Scathing report on Sheffield-Rotherham tram-train pilot
The UK's first tram-train project has incurred "spiralling" costs with questionable benefit for similar schemes in the future, a scathing report by MPs has found.
The Sheffield-to-Rotherham scheme will enable trams to run on existing train tracks as well as on tram lines.
But its costs have leapt to £75.1m - five times the original £15m budget.
The Public Accounts Committee (PAC) said "the high level of risk and uncertainty" had not been considered.
The two-year pilot was approved by the Department for Transport (DfT) in 2012 and undertaken by Network Rail.
But the project has been plagued with "unacceptable cost increases and delays" the PAC found.
Benefit 'not clear'
Committee chair Meg Hillier, Labour MP for Hackney South and Shoreditch, described the scheme as "another rail project with all the makings of a 'how not to' seminar for senior civil servants".
She said it was a trial of technology new to the UK "yet neither Network Rail nor the DfT properly considered the high level of risk and uncertainty".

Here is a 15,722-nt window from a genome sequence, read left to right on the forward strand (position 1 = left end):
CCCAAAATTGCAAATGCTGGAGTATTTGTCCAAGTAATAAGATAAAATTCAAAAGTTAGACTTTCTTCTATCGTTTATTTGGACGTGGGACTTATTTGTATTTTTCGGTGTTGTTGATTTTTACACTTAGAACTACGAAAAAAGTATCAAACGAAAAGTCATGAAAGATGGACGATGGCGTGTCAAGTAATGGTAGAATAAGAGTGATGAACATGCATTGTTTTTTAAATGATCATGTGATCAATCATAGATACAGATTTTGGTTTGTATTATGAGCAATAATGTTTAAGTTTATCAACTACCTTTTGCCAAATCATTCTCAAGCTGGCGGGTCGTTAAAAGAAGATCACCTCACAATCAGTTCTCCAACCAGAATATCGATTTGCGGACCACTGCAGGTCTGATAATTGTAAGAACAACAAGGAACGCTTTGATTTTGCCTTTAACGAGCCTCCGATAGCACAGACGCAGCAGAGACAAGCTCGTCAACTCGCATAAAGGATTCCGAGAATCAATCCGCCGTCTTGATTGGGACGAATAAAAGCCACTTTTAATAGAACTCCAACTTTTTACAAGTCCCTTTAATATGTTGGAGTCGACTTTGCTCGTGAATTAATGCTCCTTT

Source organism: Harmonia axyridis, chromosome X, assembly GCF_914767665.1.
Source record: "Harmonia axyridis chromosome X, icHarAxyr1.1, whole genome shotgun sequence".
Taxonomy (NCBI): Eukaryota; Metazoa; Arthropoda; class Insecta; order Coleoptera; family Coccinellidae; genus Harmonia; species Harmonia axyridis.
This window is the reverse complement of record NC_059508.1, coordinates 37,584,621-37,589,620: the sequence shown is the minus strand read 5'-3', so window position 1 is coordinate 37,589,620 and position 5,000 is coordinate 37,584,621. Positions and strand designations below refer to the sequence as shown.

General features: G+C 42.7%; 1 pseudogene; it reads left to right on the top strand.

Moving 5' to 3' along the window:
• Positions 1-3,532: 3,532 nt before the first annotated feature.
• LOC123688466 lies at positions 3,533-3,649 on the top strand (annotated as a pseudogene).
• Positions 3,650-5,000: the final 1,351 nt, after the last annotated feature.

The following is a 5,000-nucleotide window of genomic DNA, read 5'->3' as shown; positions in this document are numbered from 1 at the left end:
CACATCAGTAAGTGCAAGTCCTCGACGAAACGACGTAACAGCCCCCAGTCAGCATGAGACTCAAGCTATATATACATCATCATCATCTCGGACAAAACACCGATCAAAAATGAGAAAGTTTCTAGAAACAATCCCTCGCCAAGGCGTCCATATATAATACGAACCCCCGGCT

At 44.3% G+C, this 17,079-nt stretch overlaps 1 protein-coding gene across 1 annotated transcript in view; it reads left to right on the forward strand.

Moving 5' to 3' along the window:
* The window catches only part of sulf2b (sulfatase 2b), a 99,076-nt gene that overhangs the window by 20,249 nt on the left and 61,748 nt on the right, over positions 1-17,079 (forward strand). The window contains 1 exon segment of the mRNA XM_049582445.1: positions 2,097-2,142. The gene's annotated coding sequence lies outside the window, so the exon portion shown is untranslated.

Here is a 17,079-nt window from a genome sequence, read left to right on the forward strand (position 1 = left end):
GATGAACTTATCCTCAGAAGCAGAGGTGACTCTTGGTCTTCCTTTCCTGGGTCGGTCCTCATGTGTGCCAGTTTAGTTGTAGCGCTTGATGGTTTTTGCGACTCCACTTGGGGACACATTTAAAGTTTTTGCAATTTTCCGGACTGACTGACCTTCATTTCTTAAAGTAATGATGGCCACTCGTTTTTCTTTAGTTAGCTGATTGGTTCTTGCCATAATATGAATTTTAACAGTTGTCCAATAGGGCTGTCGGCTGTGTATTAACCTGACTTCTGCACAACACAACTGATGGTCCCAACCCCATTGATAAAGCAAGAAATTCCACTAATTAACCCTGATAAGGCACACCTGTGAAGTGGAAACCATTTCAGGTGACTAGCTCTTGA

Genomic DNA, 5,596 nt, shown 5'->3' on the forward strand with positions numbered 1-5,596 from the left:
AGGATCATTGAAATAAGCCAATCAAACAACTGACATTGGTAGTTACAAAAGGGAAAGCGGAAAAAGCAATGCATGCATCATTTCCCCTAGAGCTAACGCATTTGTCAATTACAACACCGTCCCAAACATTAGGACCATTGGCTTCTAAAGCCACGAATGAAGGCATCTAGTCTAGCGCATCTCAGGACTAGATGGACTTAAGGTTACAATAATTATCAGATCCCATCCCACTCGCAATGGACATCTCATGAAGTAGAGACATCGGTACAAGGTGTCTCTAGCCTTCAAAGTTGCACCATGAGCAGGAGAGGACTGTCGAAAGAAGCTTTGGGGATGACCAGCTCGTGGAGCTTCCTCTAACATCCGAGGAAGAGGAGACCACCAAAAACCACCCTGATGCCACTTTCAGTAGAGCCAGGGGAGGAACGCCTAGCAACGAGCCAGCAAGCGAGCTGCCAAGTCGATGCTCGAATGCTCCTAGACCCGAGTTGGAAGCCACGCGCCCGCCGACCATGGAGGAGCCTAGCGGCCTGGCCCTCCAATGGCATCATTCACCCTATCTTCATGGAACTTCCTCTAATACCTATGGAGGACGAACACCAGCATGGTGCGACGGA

"There have been long delays, and it is still not clear how, or even if, the experience of running this pilot will reduce the costs and improve delivery of any future tram-train scheme."
The scathing report noted that the scheme received DfT approval even though it offered "low" value for money and that the anticipated benefits to other cities were "very uncertain".
It said DfT failings echoed those associated with the modernisation of the Great Western line.
- Network Rail's initial costs estimates (£18.7m) were "wholly unrealistic" and the DfT failed to properly challenge them
- Despite the spiralling costs, the DfT allowed the project to continue without questioning if it offered value for taxpayers, or was likely to achieve its wider goals
- The DfT and Network Rail do not know how much money has been wasted on an line electrification project that has now been cancelled
- The government and Network Rail has not assessed how mistakes made in the pilot could reduce the costs of other tram-train schemes
As recently as last year Rail Minister Paul Maynard rejected a DfT recommendation that the project be scrapped.
The committee said Network Rail had underestimated the scale and complexity of the works. It called on the company to produce realistic cost estimates and make appropriate allowances for risk and uncertainty.
Rob McIntosh, from Network Rail, said it acknowledged and accepted PAC's recommendations and that while the plan had "brought with it many complex challenges", it was making "good progress".
A DfT spokesperson said the pilot would be "a blueprint" for rolling out tram-train technology across the country.
"We have been clear about our disappointment at the delay and cost of this project but Network Rail now have costs under control."
The tram-train scheme is not due to be completed until May 2018,